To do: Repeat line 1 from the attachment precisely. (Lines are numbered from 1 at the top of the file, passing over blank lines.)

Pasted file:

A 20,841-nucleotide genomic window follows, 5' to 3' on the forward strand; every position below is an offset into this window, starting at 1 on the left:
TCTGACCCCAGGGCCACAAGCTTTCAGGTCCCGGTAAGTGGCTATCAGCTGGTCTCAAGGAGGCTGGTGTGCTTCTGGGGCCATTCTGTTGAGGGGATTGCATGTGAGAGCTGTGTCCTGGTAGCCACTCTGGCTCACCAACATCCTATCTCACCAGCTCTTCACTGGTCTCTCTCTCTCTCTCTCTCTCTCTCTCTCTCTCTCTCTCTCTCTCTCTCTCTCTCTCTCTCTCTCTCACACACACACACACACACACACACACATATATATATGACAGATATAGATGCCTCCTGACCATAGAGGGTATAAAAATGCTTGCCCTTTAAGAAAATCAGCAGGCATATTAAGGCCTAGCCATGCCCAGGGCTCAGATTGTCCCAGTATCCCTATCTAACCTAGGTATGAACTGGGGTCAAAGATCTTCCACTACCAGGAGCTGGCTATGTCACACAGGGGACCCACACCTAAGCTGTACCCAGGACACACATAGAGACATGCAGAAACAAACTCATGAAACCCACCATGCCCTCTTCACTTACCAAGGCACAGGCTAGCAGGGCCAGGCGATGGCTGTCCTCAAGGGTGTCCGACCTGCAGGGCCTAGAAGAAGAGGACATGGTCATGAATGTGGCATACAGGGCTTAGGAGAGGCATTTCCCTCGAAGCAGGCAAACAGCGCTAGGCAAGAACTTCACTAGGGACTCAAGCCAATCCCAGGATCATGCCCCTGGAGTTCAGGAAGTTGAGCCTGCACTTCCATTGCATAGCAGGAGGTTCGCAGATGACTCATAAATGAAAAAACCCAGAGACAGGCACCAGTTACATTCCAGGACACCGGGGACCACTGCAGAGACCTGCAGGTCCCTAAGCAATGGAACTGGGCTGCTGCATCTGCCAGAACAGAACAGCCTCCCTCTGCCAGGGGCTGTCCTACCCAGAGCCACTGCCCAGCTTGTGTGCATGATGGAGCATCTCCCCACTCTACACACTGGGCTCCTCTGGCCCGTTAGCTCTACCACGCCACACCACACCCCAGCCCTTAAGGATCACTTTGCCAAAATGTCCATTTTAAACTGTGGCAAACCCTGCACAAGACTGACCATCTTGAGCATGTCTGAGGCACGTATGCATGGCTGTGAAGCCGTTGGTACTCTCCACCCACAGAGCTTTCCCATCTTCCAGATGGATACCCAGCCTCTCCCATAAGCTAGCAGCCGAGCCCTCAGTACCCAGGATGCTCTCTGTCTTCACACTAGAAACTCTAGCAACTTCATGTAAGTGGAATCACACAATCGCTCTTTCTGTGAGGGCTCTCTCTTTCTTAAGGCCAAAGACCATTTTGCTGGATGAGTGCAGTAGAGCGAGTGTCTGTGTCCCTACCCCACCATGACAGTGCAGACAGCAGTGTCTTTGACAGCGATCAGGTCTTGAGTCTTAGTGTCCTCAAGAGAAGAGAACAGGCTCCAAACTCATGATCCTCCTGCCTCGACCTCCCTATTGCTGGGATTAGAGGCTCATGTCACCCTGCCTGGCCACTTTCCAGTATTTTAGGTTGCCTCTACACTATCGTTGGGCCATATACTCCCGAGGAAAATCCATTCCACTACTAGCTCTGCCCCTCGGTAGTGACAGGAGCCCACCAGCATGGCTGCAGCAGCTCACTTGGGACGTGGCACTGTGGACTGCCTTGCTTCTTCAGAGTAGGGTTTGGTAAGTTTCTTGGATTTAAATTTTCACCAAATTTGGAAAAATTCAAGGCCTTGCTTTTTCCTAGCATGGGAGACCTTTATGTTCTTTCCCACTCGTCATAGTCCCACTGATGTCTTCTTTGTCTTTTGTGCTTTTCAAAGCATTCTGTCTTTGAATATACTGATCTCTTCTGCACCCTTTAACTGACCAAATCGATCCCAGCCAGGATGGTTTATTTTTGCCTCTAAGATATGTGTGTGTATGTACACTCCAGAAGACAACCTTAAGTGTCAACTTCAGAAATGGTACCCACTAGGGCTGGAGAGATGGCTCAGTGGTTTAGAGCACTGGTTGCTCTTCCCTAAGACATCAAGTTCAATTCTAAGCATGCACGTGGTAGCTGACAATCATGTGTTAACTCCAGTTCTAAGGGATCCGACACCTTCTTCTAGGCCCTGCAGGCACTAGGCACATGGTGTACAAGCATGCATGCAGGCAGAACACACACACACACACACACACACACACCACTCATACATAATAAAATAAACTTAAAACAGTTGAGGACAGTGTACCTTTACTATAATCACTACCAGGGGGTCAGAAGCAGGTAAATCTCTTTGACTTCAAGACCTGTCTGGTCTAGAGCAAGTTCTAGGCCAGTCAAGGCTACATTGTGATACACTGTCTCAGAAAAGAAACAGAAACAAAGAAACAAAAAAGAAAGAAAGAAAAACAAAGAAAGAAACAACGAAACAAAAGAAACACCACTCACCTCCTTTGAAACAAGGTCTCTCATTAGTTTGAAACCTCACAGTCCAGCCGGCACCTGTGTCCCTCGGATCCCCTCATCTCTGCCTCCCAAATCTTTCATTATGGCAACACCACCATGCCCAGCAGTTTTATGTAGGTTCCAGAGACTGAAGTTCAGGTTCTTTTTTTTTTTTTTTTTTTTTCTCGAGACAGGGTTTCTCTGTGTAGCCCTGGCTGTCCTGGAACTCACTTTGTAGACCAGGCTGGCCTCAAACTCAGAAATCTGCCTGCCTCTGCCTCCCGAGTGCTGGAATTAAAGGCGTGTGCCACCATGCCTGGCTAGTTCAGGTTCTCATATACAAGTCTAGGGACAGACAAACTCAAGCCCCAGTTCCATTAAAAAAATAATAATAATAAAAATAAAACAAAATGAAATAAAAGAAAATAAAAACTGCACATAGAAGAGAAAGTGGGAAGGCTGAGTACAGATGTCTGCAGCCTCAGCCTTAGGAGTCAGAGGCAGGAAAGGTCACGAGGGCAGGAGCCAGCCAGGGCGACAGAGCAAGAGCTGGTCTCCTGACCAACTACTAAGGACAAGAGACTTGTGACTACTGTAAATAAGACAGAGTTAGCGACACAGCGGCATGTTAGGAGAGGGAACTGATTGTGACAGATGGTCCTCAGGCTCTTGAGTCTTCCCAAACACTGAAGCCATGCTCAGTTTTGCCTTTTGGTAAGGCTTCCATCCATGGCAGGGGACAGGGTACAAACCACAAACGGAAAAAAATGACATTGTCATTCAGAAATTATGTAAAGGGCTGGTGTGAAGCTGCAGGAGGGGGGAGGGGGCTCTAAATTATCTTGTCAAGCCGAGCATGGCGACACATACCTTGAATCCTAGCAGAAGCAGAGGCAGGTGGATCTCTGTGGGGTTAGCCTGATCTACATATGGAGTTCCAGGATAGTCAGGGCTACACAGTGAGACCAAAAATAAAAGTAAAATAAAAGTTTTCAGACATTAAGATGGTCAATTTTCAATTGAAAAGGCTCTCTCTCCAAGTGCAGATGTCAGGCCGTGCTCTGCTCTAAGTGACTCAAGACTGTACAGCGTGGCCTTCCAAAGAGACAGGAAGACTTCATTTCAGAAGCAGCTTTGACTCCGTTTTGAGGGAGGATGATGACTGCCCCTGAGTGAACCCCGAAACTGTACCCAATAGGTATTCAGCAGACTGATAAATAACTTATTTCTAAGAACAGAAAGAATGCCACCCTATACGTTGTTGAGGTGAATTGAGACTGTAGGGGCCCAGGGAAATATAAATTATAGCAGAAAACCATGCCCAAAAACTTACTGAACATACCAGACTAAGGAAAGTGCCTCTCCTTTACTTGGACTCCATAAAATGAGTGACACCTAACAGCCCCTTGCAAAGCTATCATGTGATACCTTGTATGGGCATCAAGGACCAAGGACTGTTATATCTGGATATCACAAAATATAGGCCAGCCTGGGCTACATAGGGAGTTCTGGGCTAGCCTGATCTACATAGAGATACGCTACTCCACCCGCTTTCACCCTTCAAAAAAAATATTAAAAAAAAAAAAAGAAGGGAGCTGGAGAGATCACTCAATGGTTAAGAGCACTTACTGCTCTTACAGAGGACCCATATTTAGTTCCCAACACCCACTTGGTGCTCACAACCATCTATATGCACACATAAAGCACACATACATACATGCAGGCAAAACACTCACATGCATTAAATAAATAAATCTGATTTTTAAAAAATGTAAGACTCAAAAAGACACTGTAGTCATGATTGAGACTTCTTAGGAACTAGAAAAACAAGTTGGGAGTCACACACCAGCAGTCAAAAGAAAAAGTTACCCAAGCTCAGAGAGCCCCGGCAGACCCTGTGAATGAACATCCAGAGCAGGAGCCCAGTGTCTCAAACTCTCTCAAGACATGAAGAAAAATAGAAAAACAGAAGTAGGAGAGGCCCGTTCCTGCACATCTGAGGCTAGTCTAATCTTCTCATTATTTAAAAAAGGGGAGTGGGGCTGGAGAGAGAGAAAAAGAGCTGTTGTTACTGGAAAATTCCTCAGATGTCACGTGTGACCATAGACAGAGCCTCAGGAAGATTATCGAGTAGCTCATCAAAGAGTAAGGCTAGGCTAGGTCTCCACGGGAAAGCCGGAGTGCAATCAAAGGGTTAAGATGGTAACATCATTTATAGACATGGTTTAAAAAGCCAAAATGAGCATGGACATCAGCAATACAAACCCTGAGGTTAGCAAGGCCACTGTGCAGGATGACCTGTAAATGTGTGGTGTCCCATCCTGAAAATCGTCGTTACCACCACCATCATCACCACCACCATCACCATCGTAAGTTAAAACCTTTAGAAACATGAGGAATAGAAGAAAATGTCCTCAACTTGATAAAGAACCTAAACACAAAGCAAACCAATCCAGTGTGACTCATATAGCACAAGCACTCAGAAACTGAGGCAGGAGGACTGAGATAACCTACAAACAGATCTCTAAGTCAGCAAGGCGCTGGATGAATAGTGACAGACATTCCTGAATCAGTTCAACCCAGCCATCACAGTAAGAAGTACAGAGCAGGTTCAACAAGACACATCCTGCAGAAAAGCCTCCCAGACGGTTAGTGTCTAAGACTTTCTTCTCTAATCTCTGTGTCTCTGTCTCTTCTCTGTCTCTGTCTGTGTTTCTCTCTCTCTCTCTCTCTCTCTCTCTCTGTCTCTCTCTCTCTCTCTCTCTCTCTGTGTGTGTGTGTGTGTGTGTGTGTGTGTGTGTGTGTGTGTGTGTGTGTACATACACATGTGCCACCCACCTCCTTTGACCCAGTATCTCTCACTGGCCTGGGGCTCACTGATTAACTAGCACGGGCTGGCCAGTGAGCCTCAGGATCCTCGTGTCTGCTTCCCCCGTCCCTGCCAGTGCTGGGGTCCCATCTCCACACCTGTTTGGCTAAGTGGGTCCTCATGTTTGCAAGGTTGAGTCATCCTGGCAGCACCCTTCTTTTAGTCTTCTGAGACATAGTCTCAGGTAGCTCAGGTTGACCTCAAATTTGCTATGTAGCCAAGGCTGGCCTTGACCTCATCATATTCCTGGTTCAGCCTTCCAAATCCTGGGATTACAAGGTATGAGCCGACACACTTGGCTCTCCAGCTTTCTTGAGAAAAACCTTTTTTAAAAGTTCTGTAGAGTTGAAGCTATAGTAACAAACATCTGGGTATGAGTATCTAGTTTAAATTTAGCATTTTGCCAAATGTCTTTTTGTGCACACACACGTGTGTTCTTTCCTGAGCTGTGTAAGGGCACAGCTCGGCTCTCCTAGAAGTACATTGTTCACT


A 20,841-nucleotide genomic window follows, 5' to 3' on the forward strand; every position below is an offset into this window, starting at 1 on the left: